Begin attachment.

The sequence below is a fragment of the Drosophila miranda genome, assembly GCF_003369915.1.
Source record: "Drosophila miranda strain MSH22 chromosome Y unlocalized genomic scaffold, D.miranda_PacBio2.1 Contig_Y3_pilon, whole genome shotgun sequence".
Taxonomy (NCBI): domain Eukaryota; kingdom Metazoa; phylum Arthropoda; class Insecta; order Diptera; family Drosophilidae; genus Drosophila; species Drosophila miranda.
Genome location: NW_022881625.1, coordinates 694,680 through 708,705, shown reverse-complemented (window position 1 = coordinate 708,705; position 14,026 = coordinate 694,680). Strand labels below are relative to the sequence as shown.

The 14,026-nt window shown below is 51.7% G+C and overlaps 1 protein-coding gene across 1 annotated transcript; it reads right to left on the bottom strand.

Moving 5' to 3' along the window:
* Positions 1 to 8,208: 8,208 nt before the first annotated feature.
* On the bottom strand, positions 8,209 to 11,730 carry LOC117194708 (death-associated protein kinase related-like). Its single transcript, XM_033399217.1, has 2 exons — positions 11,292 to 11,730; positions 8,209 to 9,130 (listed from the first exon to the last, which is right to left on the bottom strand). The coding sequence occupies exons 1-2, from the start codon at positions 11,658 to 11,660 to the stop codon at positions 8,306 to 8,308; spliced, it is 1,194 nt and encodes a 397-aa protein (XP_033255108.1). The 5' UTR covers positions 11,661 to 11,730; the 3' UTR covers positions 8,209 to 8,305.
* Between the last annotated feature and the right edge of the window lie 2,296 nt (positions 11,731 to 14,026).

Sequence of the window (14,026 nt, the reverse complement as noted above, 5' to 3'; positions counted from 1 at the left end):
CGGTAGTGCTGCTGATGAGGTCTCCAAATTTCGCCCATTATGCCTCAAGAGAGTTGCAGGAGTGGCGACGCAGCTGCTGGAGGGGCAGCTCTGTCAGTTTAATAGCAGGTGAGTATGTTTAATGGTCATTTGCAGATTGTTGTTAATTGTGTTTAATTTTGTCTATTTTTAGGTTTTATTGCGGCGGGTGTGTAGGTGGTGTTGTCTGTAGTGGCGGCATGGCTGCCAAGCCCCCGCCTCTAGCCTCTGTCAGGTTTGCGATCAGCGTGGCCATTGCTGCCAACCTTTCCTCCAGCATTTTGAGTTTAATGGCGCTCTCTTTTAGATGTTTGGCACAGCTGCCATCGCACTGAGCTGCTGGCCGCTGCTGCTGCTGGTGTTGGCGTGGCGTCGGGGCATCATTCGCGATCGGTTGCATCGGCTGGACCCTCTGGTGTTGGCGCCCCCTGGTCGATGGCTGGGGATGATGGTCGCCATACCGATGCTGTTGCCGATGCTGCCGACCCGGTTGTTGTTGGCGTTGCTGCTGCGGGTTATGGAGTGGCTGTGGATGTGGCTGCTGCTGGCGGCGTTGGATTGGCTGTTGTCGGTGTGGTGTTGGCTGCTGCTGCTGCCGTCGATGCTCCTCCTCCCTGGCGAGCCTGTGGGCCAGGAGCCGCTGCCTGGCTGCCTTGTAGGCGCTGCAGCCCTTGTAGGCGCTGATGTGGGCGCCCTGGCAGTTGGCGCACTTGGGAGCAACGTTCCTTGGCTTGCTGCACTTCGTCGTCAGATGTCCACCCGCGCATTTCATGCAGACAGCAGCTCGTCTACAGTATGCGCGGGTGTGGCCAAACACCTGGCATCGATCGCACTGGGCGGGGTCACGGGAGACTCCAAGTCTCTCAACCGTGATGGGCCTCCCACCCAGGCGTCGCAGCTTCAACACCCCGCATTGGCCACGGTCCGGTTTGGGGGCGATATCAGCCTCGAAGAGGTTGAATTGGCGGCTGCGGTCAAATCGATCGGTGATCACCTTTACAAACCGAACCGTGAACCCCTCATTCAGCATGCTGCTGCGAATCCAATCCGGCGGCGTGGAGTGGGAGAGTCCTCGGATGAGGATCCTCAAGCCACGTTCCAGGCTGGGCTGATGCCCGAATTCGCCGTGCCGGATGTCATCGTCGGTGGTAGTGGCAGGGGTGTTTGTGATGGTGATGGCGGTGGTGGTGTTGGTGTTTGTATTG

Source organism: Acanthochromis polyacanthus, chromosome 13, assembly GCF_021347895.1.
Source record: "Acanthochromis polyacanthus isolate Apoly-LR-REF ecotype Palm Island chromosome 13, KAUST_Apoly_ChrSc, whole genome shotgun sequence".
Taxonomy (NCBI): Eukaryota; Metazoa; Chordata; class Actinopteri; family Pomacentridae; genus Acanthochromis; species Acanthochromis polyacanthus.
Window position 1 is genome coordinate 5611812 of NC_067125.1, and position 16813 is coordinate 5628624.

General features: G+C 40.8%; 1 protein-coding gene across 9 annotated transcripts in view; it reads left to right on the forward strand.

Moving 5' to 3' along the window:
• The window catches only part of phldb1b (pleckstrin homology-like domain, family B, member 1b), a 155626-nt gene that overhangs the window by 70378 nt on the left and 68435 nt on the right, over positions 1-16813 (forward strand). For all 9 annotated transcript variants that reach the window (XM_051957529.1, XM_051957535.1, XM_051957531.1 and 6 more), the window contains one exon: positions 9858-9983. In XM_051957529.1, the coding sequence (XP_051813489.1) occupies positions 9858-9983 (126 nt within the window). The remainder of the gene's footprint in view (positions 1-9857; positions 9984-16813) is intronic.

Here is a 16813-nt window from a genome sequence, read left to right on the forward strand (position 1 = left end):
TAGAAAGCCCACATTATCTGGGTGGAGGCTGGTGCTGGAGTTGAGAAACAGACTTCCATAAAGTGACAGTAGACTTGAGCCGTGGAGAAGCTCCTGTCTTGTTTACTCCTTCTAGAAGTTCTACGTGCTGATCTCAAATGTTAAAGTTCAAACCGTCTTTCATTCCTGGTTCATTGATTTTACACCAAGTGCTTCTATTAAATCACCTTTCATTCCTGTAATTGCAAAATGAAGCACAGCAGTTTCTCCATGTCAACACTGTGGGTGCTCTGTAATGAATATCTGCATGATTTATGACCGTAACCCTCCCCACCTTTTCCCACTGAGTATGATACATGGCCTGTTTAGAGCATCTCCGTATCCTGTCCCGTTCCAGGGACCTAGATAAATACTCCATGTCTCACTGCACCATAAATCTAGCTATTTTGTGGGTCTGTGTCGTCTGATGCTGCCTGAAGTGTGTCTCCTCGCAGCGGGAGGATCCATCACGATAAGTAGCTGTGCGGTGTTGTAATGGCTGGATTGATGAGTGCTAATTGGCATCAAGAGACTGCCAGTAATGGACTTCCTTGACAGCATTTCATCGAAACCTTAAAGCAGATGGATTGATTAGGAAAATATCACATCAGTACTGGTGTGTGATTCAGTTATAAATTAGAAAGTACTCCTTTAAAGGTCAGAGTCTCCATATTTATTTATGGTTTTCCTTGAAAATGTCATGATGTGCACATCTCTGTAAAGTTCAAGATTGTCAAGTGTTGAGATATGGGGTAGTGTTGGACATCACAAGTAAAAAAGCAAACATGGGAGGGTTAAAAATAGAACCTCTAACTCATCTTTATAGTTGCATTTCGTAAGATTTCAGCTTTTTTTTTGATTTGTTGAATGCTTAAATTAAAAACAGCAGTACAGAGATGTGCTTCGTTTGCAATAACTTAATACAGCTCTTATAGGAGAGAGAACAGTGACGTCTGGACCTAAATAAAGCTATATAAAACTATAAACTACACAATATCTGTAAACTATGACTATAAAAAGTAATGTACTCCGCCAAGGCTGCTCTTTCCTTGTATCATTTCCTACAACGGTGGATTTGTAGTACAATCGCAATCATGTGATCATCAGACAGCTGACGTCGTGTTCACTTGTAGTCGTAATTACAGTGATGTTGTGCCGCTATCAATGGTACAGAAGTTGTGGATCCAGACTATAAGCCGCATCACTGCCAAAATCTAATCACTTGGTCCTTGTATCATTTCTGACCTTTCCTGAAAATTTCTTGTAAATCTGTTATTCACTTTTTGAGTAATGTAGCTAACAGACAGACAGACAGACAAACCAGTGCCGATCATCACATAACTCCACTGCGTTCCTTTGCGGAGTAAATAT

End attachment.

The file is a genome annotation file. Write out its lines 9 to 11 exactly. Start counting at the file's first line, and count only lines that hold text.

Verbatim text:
* Between the last annotated feature and the right edge of the window lie 2,296 nt (positions 11,731 to 14,026).

Sequence of the window (14,026 nt, the reverse complement as noted above, 5' to 3'; positions counted from 1 at the left end):
CGGTAGTGCTGCTGATGAGGTCTCCAAATTTCGCCCATTATGCCTCAAGAGAGTTGCAGGAGTGGCGACGCAGCTGCTGGAGGGGCAGCTCTGTCAGTTTAATAGCAGGTGAGTATGTTTAATGGTCATTTGCAGATTGTTGTTAATTGTGTTTAATTTTGTCTATTTTTAGGTTTTATTGCGGCGGGTGTGTAGGTGGTGTTGTCTGTAGTGGCGGCATGGCTGCCAAGCCCCCGCCTCTAGCCTCTGTCAGGTTTGCGATCAGCGTGGCCATTGCTGCCAACCTTTCCTCCAGCATTTTGAGTTTAATGGCGCTCTCTTTTAGATGTTTGGCACAGCTGCCATCGCACTGAGCTGCTGGCCGCTGCTGCTGCTGGTGTTGGCGTGGCGTCGGGGCATCATTCGCGATCGGTTGCATCGGCTGGACCCTCTGGTGTTGGCGCCCCCTGGTCGATGGCTGGGGATGATGGTCGCCATACCGATGCTGTTGCCGATGCTGCCGACCCGGTTGTTGTTGGCGTTGCTGCTGCGGGTTATGGAGTGGCTGTGGATGTGGCTGCTGCTGGCGGCGTTGGATTGGCTGTTGTCGGTGTGGTGTTGGCTGCTGCTGCTGCCGTCGATGCTCCTCCTCCCTGGCGAGCCTGTGGGCCAGGAGCCGCTGCCTGGCTGCCTTGTAGGCGCTGCAGCCCTTGTAGGCGCTGATGTGGGCGCCCTGGCAGTTGGCGCACTTGGGAGCAACGTTCCTTGGCTTGCTGCACTTCGTCGTCAGATGTCCACCCGCGCATTTCATGCAGACAGCAGCTCGTCTACAGTATGCGCGGGTGTGGCCAAACACCTGGCATCGATCGCACTGGGCGGGGTCACGGGAGACTCCAAGTCTCTCAACCGTGATGGGCCTCCCACCCAGGCGTCGCAGCTTCAACACCCCGCATTGGCCACGGTCCGGTTTGGGGGCGATATCAGCCTCGAAGAGGTTGAATTGGCGGCTGCGGTCAAATCGATCGGTGATCACCTTTACAAACCGAACCGTGAACCCCTCATTCAGCATGCTGCTGCGAATCCAATCCGGCGGCGTGGAGTGGGAGAGTCCTCGGATGAGGATCCTCAAGCCACGTTCCAGGCTGGGCTGATGCCCGAATTCGCCGTGCCGGATGTCATCGTCGGTGGTAGTGGCAGGGGTGTTTGTGATGGTGATGGCGGTGGTGGTGTTGGTGTTTGTATTG